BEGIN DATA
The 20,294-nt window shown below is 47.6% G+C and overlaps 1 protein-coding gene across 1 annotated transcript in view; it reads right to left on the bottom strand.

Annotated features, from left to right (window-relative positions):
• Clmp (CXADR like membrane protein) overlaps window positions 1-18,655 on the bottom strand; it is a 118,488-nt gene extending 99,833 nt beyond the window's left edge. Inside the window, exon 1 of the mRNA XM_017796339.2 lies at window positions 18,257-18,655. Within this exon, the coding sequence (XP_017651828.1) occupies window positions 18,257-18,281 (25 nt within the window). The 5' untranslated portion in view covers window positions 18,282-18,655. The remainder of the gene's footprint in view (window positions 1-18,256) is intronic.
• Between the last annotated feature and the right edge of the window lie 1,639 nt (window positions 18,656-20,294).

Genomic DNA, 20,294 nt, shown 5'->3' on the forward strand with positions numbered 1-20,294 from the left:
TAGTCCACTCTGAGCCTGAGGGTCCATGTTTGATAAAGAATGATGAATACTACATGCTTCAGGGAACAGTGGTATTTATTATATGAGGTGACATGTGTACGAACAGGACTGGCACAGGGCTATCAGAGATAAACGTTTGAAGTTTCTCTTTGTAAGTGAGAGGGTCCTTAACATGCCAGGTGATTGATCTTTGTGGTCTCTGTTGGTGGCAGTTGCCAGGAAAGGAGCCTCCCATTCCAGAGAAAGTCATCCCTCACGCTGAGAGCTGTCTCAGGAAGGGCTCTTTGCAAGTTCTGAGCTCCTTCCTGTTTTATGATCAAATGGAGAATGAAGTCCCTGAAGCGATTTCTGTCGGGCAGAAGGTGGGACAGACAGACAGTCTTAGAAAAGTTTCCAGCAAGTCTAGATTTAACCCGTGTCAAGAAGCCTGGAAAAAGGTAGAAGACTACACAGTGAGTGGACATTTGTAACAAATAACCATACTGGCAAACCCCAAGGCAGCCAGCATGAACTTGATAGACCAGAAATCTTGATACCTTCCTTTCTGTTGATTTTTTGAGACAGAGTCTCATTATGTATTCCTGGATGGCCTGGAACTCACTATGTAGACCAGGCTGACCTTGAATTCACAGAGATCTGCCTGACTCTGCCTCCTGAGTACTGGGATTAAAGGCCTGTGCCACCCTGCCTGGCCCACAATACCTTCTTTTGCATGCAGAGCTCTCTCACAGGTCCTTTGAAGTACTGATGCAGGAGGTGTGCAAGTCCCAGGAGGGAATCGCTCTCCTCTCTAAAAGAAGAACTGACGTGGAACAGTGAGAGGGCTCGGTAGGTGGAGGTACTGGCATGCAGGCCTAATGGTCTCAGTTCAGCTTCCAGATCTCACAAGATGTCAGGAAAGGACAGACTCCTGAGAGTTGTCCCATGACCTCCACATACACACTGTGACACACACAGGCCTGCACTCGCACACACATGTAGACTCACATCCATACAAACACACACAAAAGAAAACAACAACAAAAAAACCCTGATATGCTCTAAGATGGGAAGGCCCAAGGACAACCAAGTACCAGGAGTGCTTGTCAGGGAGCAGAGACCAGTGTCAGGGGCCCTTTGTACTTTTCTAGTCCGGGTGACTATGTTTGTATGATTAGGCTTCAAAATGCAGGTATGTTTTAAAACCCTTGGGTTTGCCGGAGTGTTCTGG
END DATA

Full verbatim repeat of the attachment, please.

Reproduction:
The 20,294-nt window shown below is 47.6% G+C and overlaps 1 protein-coding gene across 1 annotated transcript in view; it reads right to left on the bottom strand.

Annotated features, from left to right (window-relative positions):
• Clmp (CXADR like membrane protein) overlaps window positions 1-18,655 on the bottom strand; it is a 118,488-nt gene extending 99,833 nt beyond the window's left edge. Inside the window, exon 1 of the mRNA XM_017796339.2 lies at window positions 18,257-18,655. Within this exon, the coding sequence (XP_017651828.1) occupies window positions 18,257-18,281 (25 nt within the window). The 5' untranslated portion in view covers window positions 18,282-18,655. The remainder of the gene's footprint in view (window positions 1-18,256) is intronic.
• Between the last annotated feature and the right edge of the window lie 1,639 nt (window positions 18,656-20,294).

Genomic DNA, 20,294 nt, shown 5'->3' on the forward strand with positions numbered 1-20,294 from the left:
TAGTCCACTCTGAGCCTGAGGGTCCATGTTTGATAAAGAATGATGAATACTACATGCTTCAGGGAACAGTGGTATTTATTATATGAGGTGACATGTGTACGAACAGGACTGGCACAGGGCTATCAGAGATAAACGTTTGAAGTTTCTCTTTGTAAGTGAGAGGGTCCTTAACATGCCAGGTGATTGATCTTTGTGGTCTCTGTTGGTGGCAGTTGCCAGGAAAGGAGCCTCCCATTCCAGAGAAAGTCATCCCTCACGCTGAGAGCTGTCTCAGGAAGGGCTCTTTGCAAGTTCTGAGCTCCTTCCTGTTTTATGATCAAATGGAGAATGAAGTCCCTGAAGCGATTTCTGTCGGGCAGAAGGTGGGACAGACAGACAGTCTTAGAAAAGTTTCCAGCAAGTCTAGATTTAACCCGTGTCAAGAAGCCTGGAAAAAGGTAGAAGACTACACAGTGAGTGGACATTTGTAACAAATAACCATACTGGCAAACCCCAAGGCAGCCAGCATGAACTTGATAGACCAGAAATCTTGATACCTTCCTTTCTGTTGATTTTTTGAGACAGAGTCTCATTATGTATTCCTGGATGGCCTGGAACTCACTATGTAGACCAGGCTGACCTTGAATTCACAGAGATCTGCCTGACTCTGCCTCCTGAGTACTGGGATTAAAGGCCTGTGCCACCCTGCCTGGCCCACAATACCTTCTTTTGCATGCAGAGCTCTCTCACAGGTCCTTTGAAGTACTGATGCAGGAGGTGTGCAAGTCCCAGGAGGGAATCGCTCTCCTCTCTAAAAGAAGAACTGACGTGGAACAGTGAGAGGGCTCGGTAGGTGGAGGTACTGGCATGCAGGCCTAATGGTCTCAGTTCAGCTTCCAGATCTCACAAGATGTCAGGAAAGGACAGACTCCTGAGAGTTGTCCCATGACCTCCACATACACACTGTGACACACACAGGCCTGCACTCGCACACACATGTAGACTCACATCCATACAAACACACACAAAAGAAAACAACAACAAAAAAACCCTGATATGCTCTAAGATGGGAAGGCCCAAGGACAACCAAGTACCAGGAGTGCTTGTCAGGGAGCAGAGACCAGTGTCAGGGGCCCTTTGTACTTTTCTAGTCCGGGTGACTATGTTTGTATGATTAGGCTTCAAAATGCAGGTATGTTTTAAAACCCTTGGGTTTGCCGGAGTGTTCTGG